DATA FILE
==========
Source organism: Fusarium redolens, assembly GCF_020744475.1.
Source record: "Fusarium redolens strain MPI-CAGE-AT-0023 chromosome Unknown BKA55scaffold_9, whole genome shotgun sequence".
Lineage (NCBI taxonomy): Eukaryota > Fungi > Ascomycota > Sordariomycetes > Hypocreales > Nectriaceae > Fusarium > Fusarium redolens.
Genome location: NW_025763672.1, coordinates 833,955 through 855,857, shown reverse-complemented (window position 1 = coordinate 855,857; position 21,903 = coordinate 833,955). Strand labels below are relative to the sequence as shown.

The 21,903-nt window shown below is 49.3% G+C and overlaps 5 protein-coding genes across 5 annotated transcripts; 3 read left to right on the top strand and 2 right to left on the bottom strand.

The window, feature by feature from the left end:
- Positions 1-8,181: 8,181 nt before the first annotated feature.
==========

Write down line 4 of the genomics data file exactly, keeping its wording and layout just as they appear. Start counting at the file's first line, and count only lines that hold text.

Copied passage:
Genome location: NW_025763672.1, coordinates 833,955 through 855,857, shown reverse-complemented (window position 1 = coordinate 855,857; position 21,903 = coordinate 833,955). Strand labels below are relative to the sequence as shown.